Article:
Apple has plunged billions of dollars into making its global operations more efficient with renewable energy. The bulk of that push, which has won praise from Greenpeace, has come in the U.S. and Europe, but today Apple unveiled a suite of initiatives designed to make its business in China — the country where its revenue is positively booming — greener, too.
Timed in conjunction with CEO Tim Cook’s visit to the country, the U.S. company revealed that it will work with its manufacturing partners in China to help them “become more energy efficient and to use clean energy for their manufacturing operations.” Apple further explained that it is working with said suppliers, which include Foxconn, to add more than two gigawatts of ‘clean’ energy to those operations in the next few years.
That move alone is notable, since Apple’s China-based manufacturers have long been accused of polluting the environment. Back in 2011, iPhone supplier Pegatron was reprimanded over environmental concerns, while Apple reportedly clamped down on Foxconn and UniMicron in 2013 following accusations that they released water tainted by toxic metals into rivers.
One company’s initiatives won’t elicit a full clean up of China’s manufacturing industry, but Apple putting pressure on its partners to be more environmental friendly is a major development. Indeed, Foxconn’s own pledge today to create 400 megawatts of solar power by 2018 — the equivalent, it said, of the energy it uses for “final production” of the iPhone — is proof of the potential for change.
Apple also revealed today that its operations in China are now carbon neutral. That’s because — thanks to the completion of a 40 megawatts solar power system in the Sichuan Province — the company now produces more electricity in China than it uses in its offices and retail stores in the country.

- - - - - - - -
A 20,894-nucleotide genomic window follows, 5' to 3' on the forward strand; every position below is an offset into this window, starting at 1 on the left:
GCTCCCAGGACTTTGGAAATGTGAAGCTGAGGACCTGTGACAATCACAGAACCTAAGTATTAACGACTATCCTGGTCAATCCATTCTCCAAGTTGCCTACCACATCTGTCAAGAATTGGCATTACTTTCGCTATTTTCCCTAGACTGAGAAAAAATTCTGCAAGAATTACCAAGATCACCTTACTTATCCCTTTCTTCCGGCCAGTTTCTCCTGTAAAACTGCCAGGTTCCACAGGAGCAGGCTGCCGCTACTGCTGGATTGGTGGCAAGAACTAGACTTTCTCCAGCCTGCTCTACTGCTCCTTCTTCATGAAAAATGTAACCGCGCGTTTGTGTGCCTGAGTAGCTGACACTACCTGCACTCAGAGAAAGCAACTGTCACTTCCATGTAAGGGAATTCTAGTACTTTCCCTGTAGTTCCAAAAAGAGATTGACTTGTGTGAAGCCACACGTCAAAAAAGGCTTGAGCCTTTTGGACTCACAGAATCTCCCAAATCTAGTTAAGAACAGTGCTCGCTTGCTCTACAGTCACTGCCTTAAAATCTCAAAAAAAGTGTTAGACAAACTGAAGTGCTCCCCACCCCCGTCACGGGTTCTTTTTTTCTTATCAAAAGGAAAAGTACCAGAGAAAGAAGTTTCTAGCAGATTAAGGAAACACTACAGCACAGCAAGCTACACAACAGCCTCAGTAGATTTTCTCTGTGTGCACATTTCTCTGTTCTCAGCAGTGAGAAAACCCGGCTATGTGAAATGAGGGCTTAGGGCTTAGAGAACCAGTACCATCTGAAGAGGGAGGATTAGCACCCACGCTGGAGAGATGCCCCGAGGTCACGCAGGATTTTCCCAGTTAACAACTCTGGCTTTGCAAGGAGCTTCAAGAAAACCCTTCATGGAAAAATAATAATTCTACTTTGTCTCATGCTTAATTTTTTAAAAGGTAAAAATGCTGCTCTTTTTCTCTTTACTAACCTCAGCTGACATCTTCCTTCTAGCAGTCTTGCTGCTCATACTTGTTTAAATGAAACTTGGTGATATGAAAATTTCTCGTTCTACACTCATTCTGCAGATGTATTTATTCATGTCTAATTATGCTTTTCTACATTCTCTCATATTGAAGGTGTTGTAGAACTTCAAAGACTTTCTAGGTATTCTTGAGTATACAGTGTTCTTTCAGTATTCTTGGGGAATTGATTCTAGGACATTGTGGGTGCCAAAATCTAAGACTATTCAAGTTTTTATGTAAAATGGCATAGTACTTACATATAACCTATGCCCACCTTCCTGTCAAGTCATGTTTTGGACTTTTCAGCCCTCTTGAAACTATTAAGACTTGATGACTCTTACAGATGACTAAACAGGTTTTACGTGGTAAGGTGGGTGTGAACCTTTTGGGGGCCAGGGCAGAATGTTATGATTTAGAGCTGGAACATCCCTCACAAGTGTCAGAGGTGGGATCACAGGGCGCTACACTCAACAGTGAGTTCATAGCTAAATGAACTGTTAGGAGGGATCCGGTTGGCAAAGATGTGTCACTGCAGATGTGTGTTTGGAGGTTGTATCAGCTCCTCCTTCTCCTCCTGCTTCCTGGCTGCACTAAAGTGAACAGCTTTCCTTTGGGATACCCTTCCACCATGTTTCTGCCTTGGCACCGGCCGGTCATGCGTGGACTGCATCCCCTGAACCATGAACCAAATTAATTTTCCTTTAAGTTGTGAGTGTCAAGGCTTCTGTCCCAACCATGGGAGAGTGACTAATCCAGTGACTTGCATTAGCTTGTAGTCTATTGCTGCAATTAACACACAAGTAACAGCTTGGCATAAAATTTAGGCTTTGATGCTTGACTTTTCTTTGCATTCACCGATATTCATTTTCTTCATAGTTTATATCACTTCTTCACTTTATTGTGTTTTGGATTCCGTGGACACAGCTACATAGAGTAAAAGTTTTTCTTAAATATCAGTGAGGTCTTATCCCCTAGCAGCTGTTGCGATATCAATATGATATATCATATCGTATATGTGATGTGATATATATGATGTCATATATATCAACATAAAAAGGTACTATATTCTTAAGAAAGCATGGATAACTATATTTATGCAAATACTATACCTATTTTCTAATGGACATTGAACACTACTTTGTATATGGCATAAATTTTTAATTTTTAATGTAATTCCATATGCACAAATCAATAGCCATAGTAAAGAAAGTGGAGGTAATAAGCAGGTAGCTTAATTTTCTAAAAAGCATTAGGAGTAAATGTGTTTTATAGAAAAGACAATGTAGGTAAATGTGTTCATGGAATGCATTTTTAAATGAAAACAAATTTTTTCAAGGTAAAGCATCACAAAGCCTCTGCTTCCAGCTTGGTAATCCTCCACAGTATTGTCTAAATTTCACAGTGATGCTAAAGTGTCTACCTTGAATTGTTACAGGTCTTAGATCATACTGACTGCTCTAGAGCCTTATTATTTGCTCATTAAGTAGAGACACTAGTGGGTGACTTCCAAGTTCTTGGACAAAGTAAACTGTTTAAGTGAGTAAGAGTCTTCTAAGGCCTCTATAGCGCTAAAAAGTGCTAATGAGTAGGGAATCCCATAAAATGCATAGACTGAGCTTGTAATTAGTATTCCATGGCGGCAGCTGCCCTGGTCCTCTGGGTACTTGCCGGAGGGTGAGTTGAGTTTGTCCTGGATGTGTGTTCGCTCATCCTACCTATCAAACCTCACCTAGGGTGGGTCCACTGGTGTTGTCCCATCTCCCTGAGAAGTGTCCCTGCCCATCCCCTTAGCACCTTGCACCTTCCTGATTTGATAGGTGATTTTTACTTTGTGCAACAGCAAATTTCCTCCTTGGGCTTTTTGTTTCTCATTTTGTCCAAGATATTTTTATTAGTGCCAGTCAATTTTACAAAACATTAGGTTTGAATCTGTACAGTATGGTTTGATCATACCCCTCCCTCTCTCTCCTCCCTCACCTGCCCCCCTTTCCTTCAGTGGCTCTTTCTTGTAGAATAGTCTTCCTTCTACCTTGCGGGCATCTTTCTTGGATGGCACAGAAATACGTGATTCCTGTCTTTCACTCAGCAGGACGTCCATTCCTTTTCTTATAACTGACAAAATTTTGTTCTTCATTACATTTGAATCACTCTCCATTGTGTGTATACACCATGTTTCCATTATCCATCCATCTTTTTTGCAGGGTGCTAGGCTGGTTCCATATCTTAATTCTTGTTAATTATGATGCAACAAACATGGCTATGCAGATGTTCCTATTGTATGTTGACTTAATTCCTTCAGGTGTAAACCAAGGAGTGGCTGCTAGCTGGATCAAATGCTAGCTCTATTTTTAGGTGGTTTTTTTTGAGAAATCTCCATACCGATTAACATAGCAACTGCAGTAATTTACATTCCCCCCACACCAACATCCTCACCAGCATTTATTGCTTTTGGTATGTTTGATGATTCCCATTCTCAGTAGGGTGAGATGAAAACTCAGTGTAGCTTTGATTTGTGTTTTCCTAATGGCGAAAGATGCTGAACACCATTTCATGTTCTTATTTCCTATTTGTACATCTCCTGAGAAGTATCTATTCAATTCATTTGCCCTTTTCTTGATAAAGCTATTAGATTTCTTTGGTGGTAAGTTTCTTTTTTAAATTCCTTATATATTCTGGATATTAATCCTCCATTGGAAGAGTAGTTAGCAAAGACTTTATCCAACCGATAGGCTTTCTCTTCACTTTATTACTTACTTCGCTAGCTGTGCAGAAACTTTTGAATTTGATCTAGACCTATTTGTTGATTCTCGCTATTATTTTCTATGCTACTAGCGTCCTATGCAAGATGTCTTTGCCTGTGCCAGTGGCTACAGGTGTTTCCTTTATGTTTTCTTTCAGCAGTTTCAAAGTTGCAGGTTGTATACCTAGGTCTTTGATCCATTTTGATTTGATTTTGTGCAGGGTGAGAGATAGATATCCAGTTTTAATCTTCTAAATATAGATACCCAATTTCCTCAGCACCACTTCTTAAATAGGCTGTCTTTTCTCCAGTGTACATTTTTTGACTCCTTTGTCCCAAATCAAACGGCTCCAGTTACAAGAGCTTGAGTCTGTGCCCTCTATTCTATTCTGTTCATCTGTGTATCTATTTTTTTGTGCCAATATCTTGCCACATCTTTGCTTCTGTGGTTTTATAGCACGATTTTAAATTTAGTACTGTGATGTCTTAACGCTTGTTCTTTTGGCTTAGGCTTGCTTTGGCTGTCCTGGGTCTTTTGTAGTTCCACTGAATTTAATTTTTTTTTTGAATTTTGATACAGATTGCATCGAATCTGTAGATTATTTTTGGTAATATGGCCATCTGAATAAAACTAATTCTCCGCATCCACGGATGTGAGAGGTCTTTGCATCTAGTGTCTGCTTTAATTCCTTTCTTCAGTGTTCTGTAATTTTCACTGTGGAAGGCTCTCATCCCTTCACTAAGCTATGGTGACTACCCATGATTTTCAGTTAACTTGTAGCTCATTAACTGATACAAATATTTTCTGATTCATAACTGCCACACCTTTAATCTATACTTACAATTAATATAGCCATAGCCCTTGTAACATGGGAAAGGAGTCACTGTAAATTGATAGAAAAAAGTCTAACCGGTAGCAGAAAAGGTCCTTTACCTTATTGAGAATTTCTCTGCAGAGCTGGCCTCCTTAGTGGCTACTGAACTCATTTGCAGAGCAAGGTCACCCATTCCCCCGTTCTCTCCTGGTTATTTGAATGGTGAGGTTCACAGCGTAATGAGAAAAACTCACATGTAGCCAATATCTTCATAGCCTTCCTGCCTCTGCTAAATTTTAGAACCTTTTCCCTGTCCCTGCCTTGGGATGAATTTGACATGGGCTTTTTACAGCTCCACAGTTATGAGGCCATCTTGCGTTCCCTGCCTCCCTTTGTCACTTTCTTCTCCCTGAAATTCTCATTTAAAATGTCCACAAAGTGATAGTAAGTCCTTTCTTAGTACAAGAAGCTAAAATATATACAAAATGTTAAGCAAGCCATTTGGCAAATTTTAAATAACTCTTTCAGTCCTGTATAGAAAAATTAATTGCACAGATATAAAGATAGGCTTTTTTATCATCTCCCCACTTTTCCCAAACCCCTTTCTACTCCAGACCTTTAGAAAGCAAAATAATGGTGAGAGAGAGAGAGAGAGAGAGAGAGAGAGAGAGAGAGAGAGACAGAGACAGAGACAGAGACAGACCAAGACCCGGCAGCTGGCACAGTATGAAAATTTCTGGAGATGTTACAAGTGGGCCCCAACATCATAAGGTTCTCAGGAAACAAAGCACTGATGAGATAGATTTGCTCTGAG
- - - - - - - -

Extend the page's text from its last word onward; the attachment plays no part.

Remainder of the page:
The U.S. giant said it isn’t done there, and it plans to extend its solar projects with an additional 200 megawatts through projects in the north, east and south of China. It claimed that, once these additional facilities come online, its green energy production “will produce the equivalent of the energy used by more by than 265,000 Chinese homes in a year and will begin to offset the energy used in Apple’s supply chain.”
“Climate change is one of the great challenges of our time, and the time for action is now,” Cook said in a statement. “The transition to a new green economy requires innovation, ambition and purpose. We believe passionately in leaving the world better than we found it and hope that many other suppliers, partners and other companies join us in this important effort.”
Apple is certainly setting the bar for others to follow. The company is carbon neutral in the U.S. and China, while it claimed that renewable energy powers 87 percent of its international operations.